(CBS DETROIT) – Michigan Attorney General Dana Nessel joined multistate efforts urging the Food and Drug Administration to enforce consumer protection laws in connection to the sale of over-the-counter hearing aids.

The FDA is currently considering the approval of a new category of over-the-counter hearing aids that would be sold directly to consumers without a medical exam or fitting by an audiologist.

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“This proposed rule will allow for more affordable and accessible hearing aids, but the FDA must ensure that any action taken preserves states’ abilities to protect consumers,” Nessel said. “It is imperative that federal regulation not preempt safeguards already in place.”

Nessel joined two multistate letters, one led by the states of Connecticut and Ohio, and the other led by the state of New Jersey, to help ensure protection to consumers as the FDA considers this proposal.

“While the FDA’s proposed rule offers consumers much-needed relief in the form of more affordable and accessible hearing aids, it could have unintended negative consequences on our constituents. The proposed rule includes broad language that could be interpreted to repeal virtually all the state-requested exemptions from preemption issued by the FDA since 1980 – even those related exclusively to non-OTC hearing aids. Such language could create unneeded confusion and the potential for unnecessary litigation,” the Connecticut and Ohio-led comment letter states. “Additionally, we are concerned with the inadequate age verification processes mandated and deficient labeling requirements. Without these proper guardrails to protect consumers’ health, OTC hearing aids could result in hearing loss or other consumer harm. The FDA should mandate age verification processes to protect those under 18 and ensure proper labeling to make clear that OTC hearing aids are only for those with mild to moderate hearing loss.”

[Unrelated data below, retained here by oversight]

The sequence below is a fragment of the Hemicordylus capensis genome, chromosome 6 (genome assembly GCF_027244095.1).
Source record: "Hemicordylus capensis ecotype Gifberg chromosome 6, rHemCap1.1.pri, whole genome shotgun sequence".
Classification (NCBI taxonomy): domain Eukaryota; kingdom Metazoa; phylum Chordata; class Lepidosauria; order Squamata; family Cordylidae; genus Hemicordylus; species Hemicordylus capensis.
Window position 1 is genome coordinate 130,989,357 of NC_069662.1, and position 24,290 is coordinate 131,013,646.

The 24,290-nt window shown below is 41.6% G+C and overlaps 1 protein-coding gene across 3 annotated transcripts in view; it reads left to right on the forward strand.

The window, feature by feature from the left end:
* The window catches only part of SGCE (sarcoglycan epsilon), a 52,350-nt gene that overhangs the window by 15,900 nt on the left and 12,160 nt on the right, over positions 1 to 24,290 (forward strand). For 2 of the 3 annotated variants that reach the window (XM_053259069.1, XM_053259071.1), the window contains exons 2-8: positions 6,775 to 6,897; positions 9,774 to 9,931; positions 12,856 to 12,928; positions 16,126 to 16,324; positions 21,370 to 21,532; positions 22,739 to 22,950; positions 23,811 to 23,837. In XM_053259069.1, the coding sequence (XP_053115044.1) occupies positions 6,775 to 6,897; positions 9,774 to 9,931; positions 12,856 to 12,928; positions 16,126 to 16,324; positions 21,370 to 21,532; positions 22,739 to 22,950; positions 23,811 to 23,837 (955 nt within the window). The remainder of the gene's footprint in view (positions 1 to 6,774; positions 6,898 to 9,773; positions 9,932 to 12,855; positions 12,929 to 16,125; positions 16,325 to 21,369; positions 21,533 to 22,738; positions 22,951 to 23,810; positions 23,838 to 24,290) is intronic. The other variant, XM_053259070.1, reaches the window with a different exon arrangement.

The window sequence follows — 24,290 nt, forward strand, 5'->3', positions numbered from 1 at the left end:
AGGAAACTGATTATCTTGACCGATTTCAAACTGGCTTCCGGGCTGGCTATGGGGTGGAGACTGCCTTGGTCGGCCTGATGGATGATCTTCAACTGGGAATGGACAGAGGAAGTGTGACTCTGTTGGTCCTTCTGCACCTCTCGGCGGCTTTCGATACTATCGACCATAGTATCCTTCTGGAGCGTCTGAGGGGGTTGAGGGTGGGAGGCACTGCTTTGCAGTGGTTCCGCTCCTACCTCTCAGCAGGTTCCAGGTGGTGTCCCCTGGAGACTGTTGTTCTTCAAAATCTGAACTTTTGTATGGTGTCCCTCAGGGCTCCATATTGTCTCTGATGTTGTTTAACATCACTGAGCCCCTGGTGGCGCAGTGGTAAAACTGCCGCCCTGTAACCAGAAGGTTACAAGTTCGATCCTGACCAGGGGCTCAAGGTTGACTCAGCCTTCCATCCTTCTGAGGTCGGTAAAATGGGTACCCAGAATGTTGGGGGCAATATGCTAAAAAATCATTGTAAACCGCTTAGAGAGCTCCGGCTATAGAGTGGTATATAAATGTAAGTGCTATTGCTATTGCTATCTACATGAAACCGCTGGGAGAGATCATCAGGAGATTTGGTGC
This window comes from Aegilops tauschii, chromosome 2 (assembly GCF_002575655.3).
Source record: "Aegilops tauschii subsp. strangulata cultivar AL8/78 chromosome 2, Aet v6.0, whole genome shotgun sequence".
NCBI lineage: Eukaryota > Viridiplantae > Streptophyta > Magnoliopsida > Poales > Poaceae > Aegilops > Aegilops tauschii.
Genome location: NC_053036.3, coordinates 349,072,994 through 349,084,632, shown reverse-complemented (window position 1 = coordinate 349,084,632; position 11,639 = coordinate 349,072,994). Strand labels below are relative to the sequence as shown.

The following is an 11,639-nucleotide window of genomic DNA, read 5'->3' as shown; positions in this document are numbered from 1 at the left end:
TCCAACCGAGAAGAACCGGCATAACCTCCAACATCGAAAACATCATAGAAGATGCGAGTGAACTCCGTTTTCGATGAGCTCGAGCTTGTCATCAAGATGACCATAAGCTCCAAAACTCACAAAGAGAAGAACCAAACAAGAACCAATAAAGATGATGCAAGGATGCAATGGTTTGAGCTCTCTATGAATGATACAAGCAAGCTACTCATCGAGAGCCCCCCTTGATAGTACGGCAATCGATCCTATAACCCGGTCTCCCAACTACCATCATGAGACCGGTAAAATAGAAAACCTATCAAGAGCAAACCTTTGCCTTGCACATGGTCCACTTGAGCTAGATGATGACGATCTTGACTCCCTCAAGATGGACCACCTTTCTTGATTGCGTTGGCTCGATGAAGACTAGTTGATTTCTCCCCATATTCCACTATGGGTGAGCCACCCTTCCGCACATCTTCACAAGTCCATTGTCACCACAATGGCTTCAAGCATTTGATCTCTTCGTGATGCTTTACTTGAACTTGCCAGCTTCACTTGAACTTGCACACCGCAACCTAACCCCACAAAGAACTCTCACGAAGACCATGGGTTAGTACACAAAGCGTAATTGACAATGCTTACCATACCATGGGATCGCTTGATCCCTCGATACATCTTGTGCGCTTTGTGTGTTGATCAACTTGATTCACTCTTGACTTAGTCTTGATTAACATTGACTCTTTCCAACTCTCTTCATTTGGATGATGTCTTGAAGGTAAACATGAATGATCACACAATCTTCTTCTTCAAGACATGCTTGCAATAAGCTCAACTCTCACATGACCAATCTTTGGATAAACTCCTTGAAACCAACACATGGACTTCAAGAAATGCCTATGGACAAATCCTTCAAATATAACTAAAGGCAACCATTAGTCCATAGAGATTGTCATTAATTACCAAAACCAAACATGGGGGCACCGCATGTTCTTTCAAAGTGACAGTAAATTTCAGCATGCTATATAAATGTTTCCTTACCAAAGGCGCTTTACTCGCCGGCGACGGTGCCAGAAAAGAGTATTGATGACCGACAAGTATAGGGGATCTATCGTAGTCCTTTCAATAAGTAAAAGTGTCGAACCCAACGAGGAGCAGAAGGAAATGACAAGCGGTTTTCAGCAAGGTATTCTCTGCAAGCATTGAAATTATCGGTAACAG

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For a full copy of the Connecticut and Ohio-led letter, visit here.

“Establishing a regulated OTC market would bring an influx of competition to an industry currently dominated by a small number of manufacturers, driving down prices and spurring innovation. In doing so, the Proposed Rule would also reduce demand for largely unregulated personal sound amplification products (PSAPs), which are not meant to treat hearing loss but are often misleadingly advertised as a lower-cost substitute for hearing aids. Our residents are increasingly turning to PSAPs simply because they cannot afford hearing aids. The existence of affordable OTC hearing aids would pull those consumers into a regulated market and away from PSAPs which, if not used properly, can be harmful to patient health. We commend the FDA for this much-needed rulemaking,” the New Jersey-led comment letter states. “To be sure, establishing a regulated OTC market for hearing aids would direct consumers seeking a low-cost treatment for hearing loss away from PSAPs, which, in itself, goes a long way toward addressing our concerns. But there will still be bad actors who, emboldened by the current lax enforcement, may improperly offer PSAPs as a substitute for hearing aids. Therefore, we urge the FDA to step up enforcement of existing hearing aid regulations against PSAPs manufacturers and retailers who improperly offer these products to treat or compensate for hearing loss.”

To view a full copy of the New Jersey-led letter, visit here.

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